Business & Finance Taxes

IRS Withholding Penalties

    Explanation of the Penalty

    • If an employer underpays any portion of the withholding from the IRS, that employer may be subject to certain penalties. In the case of self-employed individuals, withholding is calculated as an estimated tax and must still be paid or else the person is subject to the penalty. Forms 2210 and 2210-F are the forms used to report the penalty for individuals and farmers, respectively. The penalty rate and circumstances under which the penalty must be paid varies year by year. For instance, in 2009, an employer whose withholding did not equal 90 percent of his 2009 tax or 100 percent of his 2008 tax (whichever is smaller) had to pay the penalty.


    • There are several situations in which a person will not have pay the penalty. If a person's tax withholding in the current tax year is at least as much as her previous year's tax or if the tax balance due on her current tax return is no more than 10 percent of her current year's tax and she have paid all her estimated tax payments on time, then that person will not have to pay the penalty. Also, if a person's total tax for the current year minus withholding is less than $1000 or the person did not have a tax liability for the previous year, then no penalty will be assessed.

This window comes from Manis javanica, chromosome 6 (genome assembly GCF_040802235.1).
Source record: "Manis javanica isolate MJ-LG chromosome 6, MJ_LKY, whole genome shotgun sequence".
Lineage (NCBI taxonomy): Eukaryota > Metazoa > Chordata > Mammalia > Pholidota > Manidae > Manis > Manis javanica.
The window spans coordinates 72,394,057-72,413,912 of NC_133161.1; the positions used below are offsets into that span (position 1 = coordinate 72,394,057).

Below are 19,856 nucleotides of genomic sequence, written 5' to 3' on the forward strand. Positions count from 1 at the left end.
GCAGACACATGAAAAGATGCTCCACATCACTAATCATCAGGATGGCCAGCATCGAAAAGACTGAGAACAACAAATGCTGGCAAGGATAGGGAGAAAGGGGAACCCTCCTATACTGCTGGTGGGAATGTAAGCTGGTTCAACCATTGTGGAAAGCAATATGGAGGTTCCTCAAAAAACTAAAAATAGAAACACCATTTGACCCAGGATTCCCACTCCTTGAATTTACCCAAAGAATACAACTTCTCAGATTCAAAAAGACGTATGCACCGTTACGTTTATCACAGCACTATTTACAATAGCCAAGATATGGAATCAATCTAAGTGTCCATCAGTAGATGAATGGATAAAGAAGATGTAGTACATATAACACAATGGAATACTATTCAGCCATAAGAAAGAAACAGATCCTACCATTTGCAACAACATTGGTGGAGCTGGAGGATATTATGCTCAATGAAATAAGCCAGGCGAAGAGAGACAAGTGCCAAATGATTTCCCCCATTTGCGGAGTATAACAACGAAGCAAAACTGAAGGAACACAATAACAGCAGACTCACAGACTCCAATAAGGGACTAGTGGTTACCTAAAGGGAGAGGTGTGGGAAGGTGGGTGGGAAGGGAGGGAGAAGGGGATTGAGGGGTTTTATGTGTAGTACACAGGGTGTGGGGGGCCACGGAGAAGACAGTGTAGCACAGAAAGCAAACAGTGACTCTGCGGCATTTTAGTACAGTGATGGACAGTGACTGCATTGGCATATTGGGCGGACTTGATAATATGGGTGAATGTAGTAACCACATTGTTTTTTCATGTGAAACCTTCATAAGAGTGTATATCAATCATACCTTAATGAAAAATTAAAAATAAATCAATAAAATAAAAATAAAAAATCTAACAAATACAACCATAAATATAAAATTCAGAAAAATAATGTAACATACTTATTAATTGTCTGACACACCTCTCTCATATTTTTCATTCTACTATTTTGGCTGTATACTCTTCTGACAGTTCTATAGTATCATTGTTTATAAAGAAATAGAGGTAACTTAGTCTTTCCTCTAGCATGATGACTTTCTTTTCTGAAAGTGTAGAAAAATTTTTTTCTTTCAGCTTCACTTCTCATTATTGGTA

Calculating the Penalty

    • The individual or employer who is charged with a penalty is responsible for calculating the amount of the penalty. There are two methods for calculating the payment; the short method and the regular method. The short method can only be done by those who made no estimated tax payment for the current year or who paid the same amount of estimated tax on each of the four due dates. The regular method involves a few more steps, but will give the same results as the short method. The penalty payment for either method is calculated using the tables and instructions given on Form 2210.

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